Baroque

5 Still Lifes by Francisco de Zurbarán You Need to Know

Andra Patricia Ritisan 7 November 2022 min Read

Although he is best known for his religious themes, Francisco de Zurbarán created wonderful still lifes that stand out for their simplicity and, at the same time, for their spiritual aura. Here we present to you 5 still lifes by the Baroque Spanish master you need to know.

Francisco de Zurbarán (1598–1664) was one of the most important artists of the Spanish Baroque. He received numerous commissions from the Catholic Church to decorate monasteries and churches with his works. Moreover, he became a leading exponent of the Counter-Reformation style, being known especially for his religious-themed works. Although they are much less known, here we present 5 still lifes that you did not know were painted by him.

1. Cup of Water and a Rose on a Silver Plate, 1630

5 Still lives you didn’t know were painted by Zurbarán : Francisco de Zurbarán, Cup of Water and a Rose on a Silver Plate, 1630, The National Gallery, London, UK.

Francisco de Zurbarán, Cup of Water and a Rose on a Silver Plate, 1630, The National Gallery, London, UK.

Zurbarán managed to give spirituality, transcendence and mysticism to the most everyday details. In the painting A Cup of Water and a Rose on a Silver Plate he placed in the center of a table a ceramic cup of water on a silver plate and a bloomed rose without thorns on the edge of the plate. Despite being a very simple work of composition, Zurbarán takes care of even the smallest details. The glass and petals of the rose are delicately reflected on the silver plate, while the shadow cast by the plate expands on the table. Both the background and the table have very dark colors, both further highlighting the strong color of the rose. Zurbarán also applies the games of light and shadow so typical for the Baroque.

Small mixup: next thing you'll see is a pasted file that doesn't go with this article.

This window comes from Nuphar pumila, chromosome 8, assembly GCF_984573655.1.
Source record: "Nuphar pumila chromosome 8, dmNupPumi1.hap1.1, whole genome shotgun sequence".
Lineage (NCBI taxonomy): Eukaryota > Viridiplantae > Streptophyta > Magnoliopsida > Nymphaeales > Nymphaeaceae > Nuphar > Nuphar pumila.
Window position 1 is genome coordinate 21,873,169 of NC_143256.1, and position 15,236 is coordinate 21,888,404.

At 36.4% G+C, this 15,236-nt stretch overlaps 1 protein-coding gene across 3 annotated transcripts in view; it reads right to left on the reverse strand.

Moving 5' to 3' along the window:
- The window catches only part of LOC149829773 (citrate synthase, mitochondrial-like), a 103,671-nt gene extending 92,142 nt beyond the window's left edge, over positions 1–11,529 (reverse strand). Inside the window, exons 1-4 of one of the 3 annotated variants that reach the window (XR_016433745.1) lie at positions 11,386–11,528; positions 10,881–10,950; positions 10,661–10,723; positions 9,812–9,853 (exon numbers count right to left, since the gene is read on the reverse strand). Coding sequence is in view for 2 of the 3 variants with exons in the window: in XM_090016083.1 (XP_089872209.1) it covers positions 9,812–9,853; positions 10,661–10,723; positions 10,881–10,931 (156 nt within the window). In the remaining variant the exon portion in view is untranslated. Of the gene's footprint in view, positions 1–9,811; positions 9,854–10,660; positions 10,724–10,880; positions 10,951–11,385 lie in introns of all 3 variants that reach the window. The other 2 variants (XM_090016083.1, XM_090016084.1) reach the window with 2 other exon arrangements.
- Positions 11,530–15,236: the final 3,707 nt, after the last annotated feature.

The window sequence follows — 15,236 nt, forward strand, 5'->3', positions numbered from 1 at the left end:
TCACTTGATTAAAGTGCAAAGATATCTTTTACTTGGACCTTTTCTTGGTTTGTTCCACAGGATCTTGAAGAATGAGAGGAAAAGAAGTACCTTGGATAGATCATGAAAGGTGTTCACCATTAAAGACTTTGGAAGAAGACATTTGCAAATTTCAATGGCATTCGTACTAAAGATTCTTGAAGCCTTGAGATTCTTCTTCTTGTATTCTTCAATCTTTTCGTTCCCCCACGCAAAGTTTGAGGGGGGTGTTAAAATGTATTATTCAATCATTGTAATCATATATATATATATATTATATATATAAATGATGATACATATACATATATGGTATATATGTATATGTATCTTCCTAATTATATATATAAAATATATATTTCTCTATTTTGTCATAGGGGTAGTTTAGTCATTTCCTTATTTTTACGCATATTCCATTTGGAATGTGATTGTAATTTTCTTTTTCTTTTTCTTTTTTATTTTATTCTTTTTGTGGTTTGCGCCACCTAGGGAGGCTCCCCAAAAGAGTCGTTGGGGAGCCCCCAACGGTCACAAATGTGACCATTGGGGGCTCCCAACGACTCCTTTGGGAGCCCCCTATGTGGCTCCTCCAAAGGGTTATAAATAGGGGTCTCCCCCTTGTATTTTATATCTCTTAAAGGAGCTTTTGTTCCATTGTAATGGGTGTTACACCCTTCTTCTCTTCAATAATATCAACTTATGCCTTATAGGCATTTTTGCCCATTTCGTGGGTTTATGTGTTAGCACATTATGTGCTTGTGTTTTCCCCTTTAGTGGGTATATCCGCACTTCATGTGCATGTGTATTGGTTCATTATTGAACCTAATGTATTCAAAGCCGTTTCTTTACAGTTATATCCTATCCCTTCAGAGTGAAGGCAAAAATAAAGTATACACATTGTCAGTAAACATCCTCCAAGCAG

While the elements that make up the still life seem like everyday elements at first glance, they may contain a more spiritual meaning. Both the glass of water and the rose would refer to the Virgin Mary and her purity, giving to the simplest elements the deepest and most transcendent meaning.

2. Still Life with Lemons, Oranges and a Rose, 1633

5 Still lives you didn’t know were painted by Zurbarán: Francisco de Zurbarán, Still Life with Lemons, Oranges and a Rose, 1633, Norton Simon Museum, Pasadena, California, USA.

Francisco de Zurbarán, Still Life with Lemons, Oranges and a Rose, 1633, Norton Simon Museum, Pasadena, CA, USA.

Although still life was one of Zurbarán’s favorite themes, Still Life with Lemons, Oranges and a Rose is the only one signed by the artist. A silver plate with four lemons, a basket of oranges, with a branch still in bloom, a plate with a cup of water, and a rose on the edge of it are arranged linearly on the table. The intense colors of the fruits and the rose stand out against the dark background. The material qualities of the work are undoubted since Zurbarán managed to convey the rough texture of the citrus fruits, the delicacy of the flowers, the details of the basket, and the reflections on the metal.